Info and FAQ's

Information about Glenworth Auction and Real Estate as well as some common questions for those not familiar with the auction process.


Common Auction Questions 

What to Expect and Tips for Sale Day

folded map

Where are we going?

Take a look at the directions on the site, in the newspaper ad, or on the sale flyer. Get a good idea of where you're headed. If you aren't familiar with the area, print out a map using the Google Maps© link from the auction detail page. As many of our sales can be rurally located, sometimes roads are poorly marked or unfamiliar, so keep an eye out for the Glenworth Auction signs marking the way!

When should we get there?

Our auctions will start right on time, (if the crowd has gathered, we might even jump the gun a little bit!), so arrive early to have time to look over the items and get a close parking spot. The auction is not in a fixed order, and we are unable to give you a specific time that an item will be up for bid, so don't be late!

alarm clock


Do items have a guarantee?

All items are sold "AS IS / WHERE IS" and with no guarantees. However, you are completely free to inspect the items on sale day and make your own judgements. This is one more reason to arrive early and get a chance to look everything over. We will do our best to announce any obvious flaws in items, but it is the responsibility of the buyer to inspect the items prior to purchase.


How do I register?

No, you don't really need to be fingerprinted!  But we do require a PHOTO ID (preferrably state issued, as in Drivers License or Non-Driver ID) with the necessary information.  We will also ask for a current phone number, just in case we need to contact you for a specific reason following the sale.  You information will never be shared and you will never receive any type of cold sales calls from us.  Buyer registration is free and required before items can be purchased at auction.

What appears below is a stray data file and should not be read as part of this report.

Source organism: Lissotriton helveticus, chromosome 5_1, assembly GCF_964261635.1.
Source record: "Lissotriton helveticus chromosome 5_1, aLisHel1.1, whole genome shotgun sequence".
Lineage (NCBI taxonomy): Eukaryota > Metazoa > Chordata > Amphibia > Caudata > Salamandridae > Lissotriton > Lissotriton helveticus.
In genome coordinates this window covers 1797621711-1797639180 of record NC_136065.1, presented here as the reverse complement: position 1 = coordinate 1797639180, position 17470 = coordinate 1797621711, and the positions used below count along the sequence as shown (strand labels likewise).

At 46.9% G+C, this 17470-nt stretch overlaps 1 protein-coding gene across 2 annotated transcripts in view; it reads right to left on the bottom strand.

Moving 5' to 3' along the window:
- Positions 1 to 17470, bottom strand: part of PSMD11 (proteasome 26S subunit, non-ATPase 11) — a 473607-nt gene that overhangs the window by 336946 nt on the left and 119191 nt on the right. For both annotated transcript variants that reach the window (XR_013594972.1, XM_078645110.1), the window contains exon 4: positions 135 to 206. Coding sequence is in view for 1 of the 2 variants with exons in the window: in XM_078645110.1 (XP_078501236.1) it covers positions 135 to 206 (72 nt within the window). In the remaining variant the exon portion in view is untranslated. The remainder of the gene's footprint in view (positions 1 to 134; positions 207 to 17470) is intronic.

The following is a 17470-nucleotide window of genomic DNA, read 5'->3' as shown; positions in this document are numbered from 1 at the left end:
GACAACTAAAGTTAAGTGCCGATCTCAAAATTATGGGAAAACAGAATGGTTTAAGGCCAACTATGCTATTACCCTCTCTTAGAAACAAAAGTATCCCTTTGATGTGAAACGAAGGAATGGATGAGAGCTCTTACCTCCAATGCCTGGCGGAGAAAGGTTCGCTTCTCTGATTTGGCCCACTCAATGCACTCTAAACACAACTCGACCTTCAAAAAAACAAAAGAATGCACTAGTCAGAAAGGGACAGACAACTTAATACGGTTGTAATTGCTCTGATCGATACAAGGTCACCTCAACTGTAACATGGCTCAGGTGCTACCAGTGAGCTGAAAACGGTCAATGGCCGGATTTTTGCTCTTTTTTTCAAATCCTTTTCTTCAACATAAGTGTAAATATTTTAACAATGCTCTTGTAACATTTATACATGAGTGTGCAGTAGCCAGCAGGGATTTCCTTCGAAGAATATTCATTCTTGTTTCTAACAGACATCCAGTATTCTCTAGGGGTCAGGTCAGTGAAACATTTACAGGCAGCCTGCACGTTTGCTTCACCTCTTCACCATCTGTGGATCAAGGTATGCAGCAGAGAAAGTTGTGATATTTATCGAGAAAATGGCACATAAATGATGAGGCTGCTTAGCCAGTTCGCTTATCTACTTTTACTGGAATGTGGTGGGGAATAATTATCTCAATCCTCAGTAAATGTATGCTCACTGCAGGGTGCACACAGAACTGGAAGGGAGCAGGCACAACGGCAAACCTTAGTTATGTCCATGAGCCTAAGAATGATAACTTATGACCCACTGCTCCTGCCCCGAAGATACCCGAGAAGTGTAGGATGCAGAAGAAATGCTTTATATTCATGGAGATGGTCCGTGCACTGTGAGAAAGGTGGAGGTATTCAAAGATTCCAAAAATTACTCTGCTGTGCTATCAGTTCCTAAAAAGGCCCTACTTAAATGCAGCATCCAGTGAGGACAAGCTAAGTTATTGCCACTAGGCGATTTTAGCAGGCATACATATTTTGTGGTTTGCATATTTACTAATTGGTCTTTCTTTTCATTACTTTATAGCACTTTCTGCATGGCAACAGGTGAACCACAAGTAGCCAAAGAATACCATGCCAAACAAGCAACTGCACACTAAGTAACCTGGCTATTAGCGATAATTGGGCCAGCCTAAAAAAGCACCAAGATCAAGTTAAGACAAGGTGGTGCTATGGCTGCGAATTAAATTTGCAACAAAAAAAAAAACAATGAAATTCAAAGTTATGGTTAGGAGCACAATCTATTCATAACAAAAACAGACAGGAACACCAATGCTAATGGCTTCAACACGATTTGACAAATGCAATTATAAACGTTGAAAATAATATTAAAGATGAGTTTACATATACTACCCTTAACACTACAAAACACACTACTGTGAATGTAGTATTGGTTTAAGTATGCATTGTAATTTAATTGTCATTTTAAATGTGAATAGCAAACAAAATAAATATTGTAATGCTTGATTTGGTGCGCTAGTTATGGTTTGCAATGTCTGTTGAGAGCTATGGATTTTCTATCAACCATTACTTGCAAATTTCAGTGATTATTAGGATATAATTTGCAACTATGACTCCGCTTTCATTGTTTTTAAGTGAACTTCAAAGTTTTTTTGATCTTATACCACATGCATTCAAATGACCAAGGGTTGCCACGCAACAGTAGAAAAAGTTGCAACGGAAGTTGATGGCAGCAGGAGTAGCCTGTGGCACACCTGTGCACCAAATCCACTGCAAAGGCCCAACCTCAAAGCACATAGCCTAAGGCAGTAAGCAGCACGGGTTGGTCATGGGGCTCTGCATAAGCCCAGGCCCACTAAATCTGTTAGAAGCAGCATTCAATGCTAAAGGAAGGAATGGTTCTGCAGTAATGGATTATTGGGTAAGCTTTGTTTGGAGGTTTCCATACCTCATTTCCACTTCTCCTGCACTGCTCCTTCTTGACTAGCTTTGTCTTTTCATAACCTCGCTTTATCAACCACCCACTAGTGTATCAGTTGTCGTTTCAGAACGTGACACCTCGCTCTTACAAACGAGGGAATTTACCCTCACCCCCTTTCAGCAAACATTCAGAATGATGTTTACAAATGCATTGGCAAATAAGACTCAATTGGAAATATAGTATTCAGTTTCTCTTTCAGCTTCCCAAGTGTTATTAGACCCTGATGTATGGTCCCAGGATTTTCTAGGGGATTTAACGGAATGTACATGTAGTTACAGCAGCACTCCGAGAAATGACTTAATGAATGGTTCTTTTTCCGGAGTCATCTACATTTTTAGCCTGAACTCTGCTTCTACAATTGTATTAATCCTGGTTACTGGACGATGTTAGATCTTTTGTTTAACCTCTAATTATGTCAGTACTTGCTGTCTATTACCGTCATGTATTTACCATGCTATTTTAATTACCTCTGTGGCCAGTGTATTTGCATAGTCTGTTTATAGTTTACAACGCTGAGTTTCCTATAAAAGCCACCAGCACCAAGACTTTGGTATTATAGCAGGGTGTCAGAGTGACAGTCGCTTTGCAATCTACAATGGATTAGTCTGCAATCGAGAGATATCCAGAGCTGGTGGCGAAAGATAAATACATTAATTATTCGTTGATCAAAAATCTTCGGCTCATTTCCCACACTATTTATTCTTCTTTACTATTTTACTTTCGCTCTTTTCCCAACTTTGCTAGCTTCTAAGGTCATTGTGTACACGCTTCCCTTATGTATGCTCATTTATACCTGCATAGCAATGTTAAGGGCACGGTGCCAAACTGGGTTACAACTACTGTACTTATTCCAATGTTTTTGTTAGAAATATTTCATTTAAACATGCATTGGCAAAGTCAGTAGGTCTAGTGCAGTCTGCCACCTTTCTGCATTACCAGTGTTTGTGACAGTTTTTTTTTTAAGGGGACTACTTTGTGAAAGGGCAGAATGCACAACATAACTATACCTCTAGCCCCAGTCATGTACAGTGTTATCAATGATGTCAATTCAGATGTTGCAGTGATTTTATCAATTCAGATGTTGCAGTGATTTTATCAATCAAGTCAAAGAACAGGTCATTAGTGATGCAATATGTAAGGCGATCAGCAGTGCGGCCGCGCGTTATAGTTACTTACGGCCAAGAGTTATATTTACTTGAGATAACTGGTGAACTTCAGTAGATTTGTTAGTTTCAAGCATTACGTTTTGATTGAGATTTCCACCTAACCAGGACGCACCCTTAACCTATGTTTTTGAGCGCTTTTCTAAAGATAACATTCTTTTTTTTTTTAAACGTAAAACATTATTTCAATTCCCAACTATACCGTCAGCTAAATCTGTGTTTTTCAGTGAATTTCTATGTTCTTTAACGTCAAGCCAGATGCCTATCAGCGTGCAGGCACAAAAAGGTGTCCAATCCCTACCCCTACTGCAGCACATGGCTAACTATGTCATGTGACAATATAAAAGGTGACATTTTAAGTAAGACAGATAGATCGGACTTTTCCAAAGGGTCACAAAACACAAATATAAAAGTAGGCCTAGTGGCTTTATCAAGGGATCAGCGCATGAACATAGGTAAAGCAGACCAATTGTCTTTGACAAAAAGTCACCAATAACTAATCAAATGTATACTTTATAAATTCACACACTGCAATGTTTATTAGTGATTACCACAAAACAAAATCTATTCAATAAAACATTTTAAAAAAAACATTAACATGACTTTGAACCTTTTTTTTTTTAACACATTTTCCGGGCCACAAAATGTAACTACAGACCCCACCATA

stacks of money


Do I pay just my bid amount?  What forms of payment are accepted?

Your total amount due will be the sum of your purchased items...that's it.  Some auctioneers charge a commision to the buyer called a buyers premium to pad their bottom lines, meaning you pay more than what you bidWe do not make it a normal practice to charge a buyers premium on items purchased, nor is it necessary to collect tax on pre-owned merchandise.  (Business liquidations or other circumstances where items were originally purchased for resale do require the collection of sales tax.  This will be announced and posted clearly.)

Standard terms for payment are Cash or Check.  We do not accept credit / debit cards for payment at this time.

The weather isn't good.  Is the sale postponed?

Not likely.  With the exception of life-threatening weather, our auctions kick off right on schedule, rain or shine.  You might find the best bargains when the weather doesn't cooperate, so don't be shy...grab that umbrella and c'mon.


Remember that any announcement made by the Auctioneer on sale day will always take precedence over any printed material or information received from any other sources.  So listen carefully and have fun.

Purchasing Real Estate at Auction

Purchasing real estate at auction is very easy, and preferred by many over conventional real estate transactions. Its actually very similar in process, without the pages and pages of tedious paperwork and the anxiety that many face in offer / counteroffer negotiations. Buying real estate at auction is straightforward and quick. Auction sets the price, the transaction closes, you own it...done.

Properties are typically available to preview before sale date. Please contact us (417.767.4345) to learn of the next available time.